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1 Josh Barro, NYC May See Higher Income, Sales and Property Taxes 1 (2008)

handle is hein.taxfoundation/ffbffxz0001 and id is 1 raw text is: OUNDATION
November 2008
No. 155

FISCAL
FACT

NYC May See Higher Income, Sales and
Property Taxes
By Josh Barro
While the financial crisis and economic slump have been pinching state and local government
budgets around the country, New York City has been particularly hard hit. With its heavy
dependence on the financial industry, the city is expecting a combined total budget shortfall of
approximately $4 billion for FY'09 and FY'10.
The city last faced a budget crisis in 2001, when the combination of a recession and the September
11 attacks caused a significant drop in tax revenue. Michael Bloomberg, then just starting his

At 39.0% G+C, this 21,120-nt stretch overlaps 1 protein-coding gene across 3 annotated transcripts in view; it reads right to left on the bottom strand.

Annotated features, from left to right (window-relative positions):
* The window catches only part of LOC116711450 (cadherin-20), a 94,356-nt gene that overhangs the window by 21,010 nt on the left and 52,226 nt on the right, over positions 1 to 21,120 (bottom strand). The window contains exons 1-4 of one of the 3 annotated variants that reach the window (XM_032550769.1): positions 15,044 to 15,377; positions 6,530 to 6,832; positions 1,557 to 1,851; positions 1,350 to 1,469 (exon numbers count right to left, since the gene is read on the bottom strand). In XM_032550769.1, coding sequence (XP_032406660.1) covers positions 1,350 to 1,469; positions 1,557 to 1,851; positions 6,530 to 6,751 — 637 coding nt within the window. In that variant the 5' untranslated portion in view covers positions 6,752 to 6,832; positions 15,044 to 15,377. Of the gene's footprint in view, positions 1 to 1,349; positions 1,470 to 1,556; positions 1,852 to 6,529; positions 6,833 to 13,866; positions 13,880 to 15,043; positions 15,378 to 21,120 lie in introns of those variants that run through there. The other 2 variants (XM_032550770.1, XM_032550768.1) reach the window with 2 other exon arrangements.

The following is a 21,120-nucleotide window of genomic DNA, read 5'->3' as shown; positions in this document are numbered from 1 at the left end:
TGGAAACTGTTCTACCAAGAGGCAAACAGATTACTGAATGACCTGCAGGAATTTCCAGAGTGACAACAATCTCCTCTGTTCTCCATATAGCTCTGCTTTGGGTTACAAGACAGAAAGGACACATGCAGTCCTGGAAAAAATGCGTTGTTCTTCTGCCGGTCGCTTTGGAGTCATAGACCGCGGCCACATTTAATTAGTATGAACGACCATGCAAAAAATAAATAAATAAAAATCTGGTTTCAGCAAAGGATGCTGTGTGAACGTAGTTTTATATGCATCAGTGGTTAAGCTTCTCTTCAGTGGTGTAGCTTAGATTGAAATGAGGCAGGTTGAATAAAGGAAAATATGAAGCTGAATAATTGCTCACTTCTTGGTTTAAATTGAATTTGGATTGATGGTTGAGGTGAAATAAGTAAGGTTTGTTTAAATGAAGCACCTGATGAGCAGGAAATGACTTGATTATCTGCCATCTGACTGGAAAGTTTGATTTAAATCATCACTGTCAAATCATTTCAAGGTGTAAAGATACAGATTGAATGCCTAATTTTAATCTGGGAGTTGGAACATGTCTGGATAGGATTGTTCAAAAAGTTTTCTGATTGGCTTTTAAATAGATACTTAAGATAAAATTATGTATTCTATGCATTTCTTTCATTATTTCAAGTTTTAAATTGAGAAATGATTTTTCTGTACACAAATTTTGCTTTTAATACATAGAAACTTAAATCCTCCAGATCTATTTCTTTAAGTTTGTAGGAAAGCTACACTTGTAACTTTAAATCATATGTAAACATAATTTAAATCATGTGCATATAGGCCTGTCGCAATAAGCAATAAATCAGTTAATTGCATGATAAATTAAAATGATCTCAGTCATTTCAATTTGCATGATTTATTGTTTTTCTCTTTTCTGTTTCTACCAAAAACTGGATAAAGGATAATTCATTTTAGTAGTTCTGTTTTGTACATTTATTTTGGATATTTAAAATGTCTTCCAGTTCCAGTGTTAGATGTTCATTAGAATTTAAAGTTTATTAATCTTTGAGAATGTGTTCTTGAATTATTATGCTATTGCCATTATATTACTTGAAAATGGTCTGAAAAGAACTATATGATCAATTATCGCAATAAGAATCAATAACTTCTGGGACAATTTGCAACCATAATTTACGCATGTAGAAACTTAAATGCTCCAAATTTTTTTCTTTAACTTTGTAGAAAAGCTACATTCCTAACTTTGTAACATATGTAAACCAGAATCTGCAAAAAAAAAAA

mayoralty, responded with a combination of budget cuts and tax increases. (Many of those tax
increases were rescinded as economic conditions improved.)
Last week, Bloomberg proposed a raft of changes to close the new gap. Similar to the last go-
around, the package includes something for everybody to dislike, with $1.5 billion in broadly-
aimed budget cuts and nearly $1 billion in tax increases, with more tax increases likely down the
road. The mayor's announced tax proposals include:
• Property tax increases, including cancelling a $400-per-taxpayer rebate and accelerating
a 7 percent rate increase. Property taxes rose substantially to close the budget gap earlier
this decade, but New York City has made a practice of giving homeowner rebates during
more recent, flusher years. The mayor is empowered to cancel the rebate by fiat, but he
must get agreement from the city council to raise the property tax rate early. The city
thinks all these changes combined would generate $832 million in additional revenue for
FY'09.

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